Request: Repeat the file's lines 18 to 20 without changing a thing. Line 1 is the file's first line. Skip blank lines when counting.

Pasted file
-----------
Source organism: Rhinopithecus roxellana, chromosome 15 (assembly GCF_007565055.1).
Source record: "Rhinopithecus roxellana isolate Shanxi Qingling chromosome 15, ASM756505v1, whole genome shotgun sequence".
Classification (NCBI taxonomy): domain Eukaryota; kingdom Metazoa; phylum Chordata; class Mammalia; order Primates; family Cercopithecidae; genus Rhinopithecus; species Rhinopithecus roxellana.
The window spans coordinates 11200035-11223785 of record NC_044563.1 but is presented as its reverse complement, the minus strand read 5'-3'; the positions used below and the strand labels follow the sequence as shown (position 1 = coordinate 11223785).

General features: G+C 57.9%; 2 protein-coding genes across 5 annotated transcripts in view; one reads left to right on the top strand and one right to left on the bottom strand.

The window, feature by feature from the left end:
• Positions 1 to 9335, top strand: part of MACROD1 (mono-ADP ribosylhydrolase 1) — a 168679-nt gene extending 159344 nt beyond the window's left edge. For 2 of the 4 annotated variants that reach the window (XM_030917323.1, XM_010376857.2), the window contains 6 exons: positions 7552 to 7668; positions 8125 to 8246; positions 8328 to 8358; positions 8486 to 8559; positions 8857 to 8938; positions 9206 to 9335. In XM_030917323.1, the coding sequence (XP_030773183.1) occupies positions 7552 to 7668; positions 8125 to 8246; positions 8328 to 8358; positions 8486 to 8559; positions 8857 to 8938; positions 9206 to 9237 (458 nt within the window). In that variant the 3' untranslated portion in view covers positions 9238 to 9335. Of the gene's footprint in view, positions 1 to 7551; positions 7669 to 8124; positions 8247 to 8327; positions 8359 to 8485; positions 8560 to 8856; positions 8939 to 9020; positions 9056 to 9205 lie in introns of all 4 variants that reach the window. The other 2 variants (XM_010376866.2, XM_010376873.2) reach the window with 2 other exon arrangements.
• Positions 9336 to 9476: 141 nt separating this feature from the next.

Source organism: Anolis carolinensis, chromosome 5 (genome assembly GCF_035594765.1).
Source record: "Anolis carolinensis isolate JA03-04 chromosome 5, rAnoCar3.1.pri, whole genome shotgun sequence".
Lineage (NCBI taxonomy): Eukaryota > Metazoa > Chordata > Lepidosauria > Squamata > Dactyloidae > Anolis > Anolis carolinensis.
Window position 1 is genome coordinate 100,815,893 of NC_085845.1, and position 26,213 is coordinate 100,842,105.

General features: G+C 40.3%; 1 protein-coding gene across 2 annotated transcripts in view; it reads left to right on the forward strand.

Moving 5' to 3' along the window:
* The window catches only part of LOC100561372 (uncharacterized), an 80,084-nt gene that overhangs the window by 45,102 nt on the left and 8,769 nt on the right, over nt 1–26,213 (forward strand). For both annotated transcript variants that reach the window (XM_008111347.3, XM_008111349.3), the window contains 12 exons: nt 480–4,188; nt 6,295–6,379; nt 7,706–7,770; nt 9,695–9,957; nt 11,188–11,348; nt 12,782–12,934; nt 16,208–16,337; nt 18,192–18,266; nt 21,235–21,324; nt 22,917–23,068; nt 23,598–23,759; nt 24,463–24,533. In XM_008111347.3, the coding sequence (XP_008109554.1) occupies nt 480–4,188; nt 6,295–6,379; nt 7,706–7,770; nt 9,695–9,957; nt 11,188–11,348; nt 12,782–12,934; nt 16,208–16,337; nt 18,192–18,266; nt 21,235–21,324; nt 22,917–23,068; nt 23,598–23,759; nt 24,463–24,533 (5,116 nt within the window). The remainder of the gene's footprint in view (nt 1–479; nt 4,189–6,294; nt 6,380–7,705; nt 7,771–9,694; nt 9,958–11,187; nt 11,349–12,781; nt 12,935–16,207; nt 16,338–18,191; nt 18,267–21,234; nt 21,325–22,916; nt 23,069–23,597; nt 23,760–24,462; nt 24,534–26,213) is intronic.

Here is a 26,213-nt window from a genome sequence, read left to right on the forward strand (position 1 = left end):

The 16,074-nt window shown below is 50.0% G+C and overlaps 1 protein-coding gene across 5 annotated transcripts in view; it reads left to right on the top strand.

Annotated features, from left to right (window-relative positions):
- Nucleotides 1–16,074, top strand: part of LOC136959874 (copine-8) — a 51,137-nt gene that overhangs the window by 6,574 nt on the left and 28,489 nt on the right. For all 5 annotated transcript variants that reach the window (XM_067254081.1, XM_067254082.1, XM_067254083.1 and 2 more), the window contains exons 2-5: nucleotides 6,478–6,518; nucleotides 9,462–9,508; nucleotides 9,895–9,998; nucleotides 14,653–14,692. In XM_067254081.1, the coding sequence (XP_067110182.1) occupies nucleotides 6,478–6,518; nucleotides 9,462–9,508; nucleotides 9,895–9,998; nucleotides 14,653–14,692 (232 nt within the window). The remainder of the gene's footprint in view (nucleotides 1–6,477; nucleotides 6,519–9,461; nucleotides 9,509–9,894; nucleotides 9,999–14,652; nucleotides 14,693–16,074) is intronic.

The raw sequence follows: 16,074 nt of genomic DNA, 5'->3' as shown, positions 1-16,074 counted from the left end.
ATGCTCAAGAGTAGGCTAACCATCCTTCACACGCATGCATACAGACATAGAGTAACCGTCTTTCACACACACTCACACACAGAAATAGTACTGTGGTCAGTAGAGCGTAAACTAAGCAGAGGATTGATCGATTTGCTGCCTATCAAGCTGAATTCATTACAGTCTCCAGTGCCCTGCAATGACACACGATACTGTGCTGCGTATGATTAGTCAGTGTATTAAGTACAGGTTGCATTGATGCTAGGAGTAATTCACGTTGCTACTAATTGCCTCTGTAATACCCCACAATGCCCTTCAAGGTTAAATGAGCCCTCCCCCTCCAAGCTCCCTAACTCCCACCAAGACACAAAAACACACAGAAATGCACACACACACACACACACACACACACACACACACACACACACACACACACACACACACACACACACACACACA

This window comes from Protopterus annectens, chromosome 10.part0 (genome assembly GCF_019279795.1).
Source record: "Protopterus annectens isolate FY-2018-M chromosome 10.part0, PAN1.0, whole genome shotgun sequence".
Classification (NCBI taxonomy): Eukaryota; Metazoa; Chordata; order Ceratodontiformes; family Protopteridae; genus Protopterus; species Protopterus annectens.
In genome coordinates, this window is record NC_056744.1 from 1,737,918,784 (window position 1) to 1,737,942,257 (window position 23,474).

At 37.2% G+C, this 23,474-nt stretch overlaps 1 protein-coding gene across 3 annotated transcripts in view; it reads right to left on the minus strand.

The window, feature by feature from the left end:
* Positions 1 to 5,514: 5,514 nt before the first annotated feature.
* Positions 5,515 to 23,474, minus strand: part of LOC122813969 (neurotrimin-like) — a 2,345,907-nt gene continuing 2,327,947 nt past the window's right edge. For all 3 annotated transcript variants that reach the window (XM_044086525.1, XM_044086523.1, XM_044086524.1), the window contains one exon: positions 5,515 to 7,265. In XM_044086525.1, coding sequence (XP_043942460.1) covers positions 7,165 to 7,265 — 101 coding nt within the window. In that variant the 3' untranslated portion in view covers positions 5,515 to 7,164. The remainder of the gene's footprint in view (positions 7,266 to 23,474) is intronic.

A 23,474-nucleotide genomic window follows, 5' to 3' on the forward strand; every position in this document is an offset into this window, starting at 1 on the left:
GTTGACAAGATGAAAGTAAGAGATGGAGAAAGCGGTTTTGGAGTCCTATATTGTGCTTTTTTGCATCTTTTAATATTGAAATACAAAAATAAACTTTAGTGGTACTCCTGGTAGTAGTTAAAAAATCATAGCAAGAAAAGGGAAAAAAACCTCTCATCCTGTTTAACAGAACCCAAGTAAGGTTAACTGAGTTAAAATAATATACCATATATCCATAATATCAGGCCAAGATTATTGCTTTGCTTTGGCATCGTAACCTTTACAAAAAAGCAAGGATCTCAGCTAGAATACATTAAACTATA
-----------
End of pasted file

Annotated features, from left to right (window-relative positions):
- Nucleotides 1–16,074, top strand: part of LOC136959874 (copine-8) — a 51,137-nt gene that overhangs the window by 6,574 nt on the left and 28,489 nt on the right. For all 5 annotated transcript variants that reach the window (XM_067254081.1, XM_067254082.1, XM_067254083.1 and 2 more), the window contains exons 2-5: nucleotides 6,478–6,518; nucleotides 9,462–9,508; nucleotides 9,895–9,998; nucleotides 14,653–14,692. In XM_067254081.1, the coding sequence (XP_067110182.1) occupies nucleotides 6,478–6,518; nucleotides 9,462–9,508; nucleotides 9,895–9,998; nucleotides 14,653–14,692 (232 nt within the window). The remainder of the gene's footprint in view (nucleotides 1–6,477; nucleotides 6,519–9,461; nucleotides 9,509–9,894; nucleotides 9,999–14,652; nucleotides 14,693–16,074) is intronic.

The raw sequence follows: 16,074 nt of genomic DNA, 5'->3' as shown, positions 1-16,074 counted from the left end.